Silva’s party will meet on Wednesday and a decision on whether to formally back a candidate in the runoff is expected by Thursday, party leaders said.

Brazil's President and Workers' Party (PT) presidential candidate Dilma Rousseff reacts during a news conference after voting in the first round of election in Brasilia, October 5, 2014. REUTERS/Ueslei Marcelino

Most observers believe Rousseff has very little chance of winning formal backing from Silva, after unleashing a barrage of negative ads that contributed to her collapse.

Instead, her best hope may be for Silva to stay neutral, as she did after finishing third in the 2010 race, which could allow Rousseff to peel away her more left-leaning supporters.

The Silva and Neves camps shared broadly similar market-friendly platforms and Silva’s campaign chief, Walter Feldman, is a former PSDB leader with enduring ties to the party.


The runoff will be a battle between opposing visions for Brazil: the state-led capitalism of the ruling Workers’ Party, and the market-friendly policies promised by Neves and the PSDB.

The two parties are arch-rivals and between them they have run Brazil for the last 20 years. Rousseff and her party accuse the PSDB of favoring the rich, a potent accusation in a country where more than half of voters live in households earning less than $1,000 a month.

Polls taken prior to Sunday showed Rousseff would beat Neves by as much as 8 percentage points in a runoff, although Neves’ dramatic turnaround gives him clear momentum.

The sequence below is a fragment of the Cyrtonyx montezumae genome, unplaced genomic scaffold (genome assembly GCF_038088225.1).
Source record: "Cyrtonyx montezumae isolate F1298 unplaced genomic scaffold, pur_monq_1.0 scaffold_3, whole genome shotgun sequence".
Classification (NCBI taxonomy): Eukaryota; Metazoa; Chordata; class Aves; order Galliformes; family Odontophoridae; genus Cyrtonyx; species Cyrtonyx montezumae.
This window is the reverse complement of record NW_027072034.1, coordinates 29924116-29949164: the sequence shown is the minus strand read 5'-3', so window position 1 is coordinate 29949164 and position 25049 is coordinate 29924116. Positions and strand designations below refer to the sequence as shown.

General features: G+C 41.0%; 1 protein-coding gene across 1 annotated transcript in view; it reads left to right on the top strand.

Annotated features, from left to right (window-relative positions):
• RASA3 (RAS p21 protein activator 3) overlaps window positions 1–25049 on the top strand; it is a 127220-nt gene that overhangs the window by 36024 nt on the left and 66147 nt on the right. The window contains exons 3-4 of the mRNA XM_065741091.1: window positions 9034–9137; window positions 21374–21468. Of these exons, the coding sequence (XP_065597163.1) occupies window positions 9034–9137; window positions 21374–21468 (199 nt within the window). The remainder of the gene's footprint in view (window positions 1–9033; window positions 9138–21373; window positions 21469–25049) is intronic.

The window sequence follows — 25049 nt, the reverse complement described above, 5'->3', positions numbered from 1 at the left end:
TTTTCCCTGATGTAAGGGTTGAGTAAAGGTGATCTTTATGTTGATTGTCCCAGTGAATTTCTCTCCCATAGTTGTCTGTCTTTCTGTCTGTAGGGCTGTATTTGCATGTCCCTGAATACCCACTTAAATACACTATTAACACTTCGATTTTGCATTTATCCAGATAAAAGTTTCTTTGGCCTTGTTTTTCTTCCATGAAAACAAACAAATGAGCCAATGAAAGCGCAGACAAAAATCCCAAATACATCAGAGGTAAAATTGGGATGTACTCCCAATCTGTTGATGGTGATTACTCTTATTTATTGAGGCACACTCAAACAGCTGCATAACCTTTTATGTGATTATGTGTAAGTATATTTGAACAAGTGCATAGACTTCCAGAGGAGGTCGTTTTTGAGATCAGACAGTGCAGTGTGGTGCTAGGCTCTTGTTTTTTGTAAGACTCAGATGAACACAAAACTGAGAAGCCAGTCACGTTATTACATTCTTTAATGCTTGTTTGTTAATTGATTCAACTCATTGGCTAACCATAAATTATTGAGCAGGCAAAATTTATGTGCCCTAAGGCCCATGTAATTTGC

That could be important in a race in which most voters have told pollsters they want change from the government but many also have misgivings about kicking Rousseff out of power.

The first opinion polls for the runoff are expected on Thursday. They could face greater scrutiny failed to project the scale of Neves’ late first-round surge.

As recently as 10 days ago, polls showed him stuck in third place and trailing Silva by 9 percentage points.

But when Silva’s lack of party support and reputation for unpredictable decisions scared away many voters at the last minute, Neves’ consistent pro-business message and calm, presidential air won them over.

Slideshow (12 Images)

Expectations of a Rousseff victory had in recent days battered stocks and driven the currency to a five-year low. Although markets snapped back on Monday, they are likely to be volatile over the next three weeks.

Despite falling investment, weak consumer confidence and a loss of competitiveness by Brazilian manufacturers, Rousseff and her supporters blame the economic woes on international instability, not her policies. Unemployment has remained near historic lows, and wages have been steady.

To win, Neves may have to distance himself from the PSDB’s last time in government, a period that saw important pro-market reforms but is remembered by most voters for high unemployment and painful budget cuts.

He must also convince voters that his promise to jumpstart the economy won’t come at the expense of social programs, especially a popular monthly stipend that low-income families receive in exchange for keeping their children in schools.

Additional reporting by Eduardo Simoes, Jeferson Ribeiro and Caroline Stauffer; Editing by Todd Benson and Kieran Murray